Driverless vehicles will cruise to avoid pricey parking fees

Autonomous vehicles will cruise rather than pay parking fees - image 1
Image of the autonomous Waymo Chrysler Pacifica hybrid-minivan. Self-driving cars in future will likely choose to cruise around rather than pay expensive downtown parking fees. How can we prevent them from clogging up our roads? (Image:

If you think our roads are currently jammed, wait until driverless vehicles decide to cruise around to avoid paying parking fees. In downtown areas of most major cities, parking fees are not cheap.

Even worse, while cruising, self-driving cars will slow to a crawl to get better mileage, says Adam Millard-Ball. Millard-Ball is an Associate Professor of Environmental Studies at the University of California, Santa Cruz.

Prof. Millard-Ball said:

“Parking prices are what get people out of their cars and on to public transit, but autonomous vehicles have no need to park at all. They can get around paying for parking by cruising. They will have every incentive to create havoc.”

Prof. Millard-Ball wrote about his analysis of driverless vehicles in the journal Transport Policy (citation below).

Robot-fueled gridlock coming as driverless vehicles ‘cruise’

We are approaching a robot-fueled gridlock scenario, Prof. Millard-Ball warned. Over the next two decades, autonomous vehicles will probably become commonplace.

Prof. Millard-Ball is the first person to analyze the combined impact of driverless vehicles in city centers and parking costs. Specifically, where parking availability is the only tool that restricts car travel effectively.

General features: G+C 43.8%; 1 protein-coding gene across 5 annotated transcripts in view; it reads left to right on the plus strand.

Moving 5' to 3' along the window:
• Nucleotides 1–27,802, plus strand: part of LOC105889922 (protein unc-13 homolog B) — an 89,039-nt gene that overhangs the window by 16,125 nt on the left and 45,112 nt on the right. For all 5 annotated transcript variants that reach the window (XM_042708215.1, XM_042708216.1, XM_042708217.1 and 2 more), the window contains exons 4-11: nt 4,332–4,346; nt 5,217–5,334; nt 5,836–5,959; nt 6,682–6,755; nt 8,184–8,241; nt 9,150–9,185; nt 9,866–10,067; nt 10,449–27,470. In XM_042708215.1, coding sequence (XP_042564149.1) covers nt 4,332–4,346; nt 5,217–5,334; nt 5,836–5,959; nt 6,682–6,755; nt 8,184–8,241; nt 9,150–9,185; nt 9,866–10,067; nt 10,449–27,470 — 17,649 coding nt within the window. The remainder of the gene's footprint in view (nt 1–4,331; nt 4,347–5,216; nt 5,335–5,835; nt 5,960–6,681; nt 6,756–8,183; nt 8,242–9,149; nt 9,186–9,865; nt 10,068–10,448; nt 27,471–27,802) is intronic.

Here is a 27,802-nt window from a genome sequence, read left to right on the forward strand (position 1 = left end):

In a best-case scenario, just 2,000 driverless vehicles in downtown San Francisco would slow traffic to under 2 mph. This is what Prof. Millard-Ball calculated. He used game theory plus a traffic micro-simulation model. Game theory is a branch of math (UK: maths) concerned with the analysis of strategies we make for dealing with competitive situations.

Just a few vehicles on ‘cruise’ cause traffic jams

“It just takes a minority to gum things up,” he said, recalling the traffic jams that motorists cause while they cruise around the ‘Arrivals’ area of an airport to avoid parking fees. “Drivers would go as slowly as possible so they wouldn’t have to drive around again.”

Strict enforcement in loading areas plus free mobile phone parking areas relieved the airport congestion. However, cities will find it hard to provide driverless vehicles with relatively cheaper remote parking areas. Specifically, cheaper than it costs to cruise around.

Prof. Millard-Ball estimated that parking fees would need to be about $0.50 per hour.

Prof. Millard-Ball said:

“Even when you factor in electricity, depreciation, wear and tear, and maintenance, cruising costs about 50 cents an hour–that’s cheaper than parking even in a small town.”

“Unless it’s free or cheaper than cruising, why would anyone use a remote lot?”

The word ‘maintenance,’ in this context, refers to the money and time spent keeping a machine in working condition.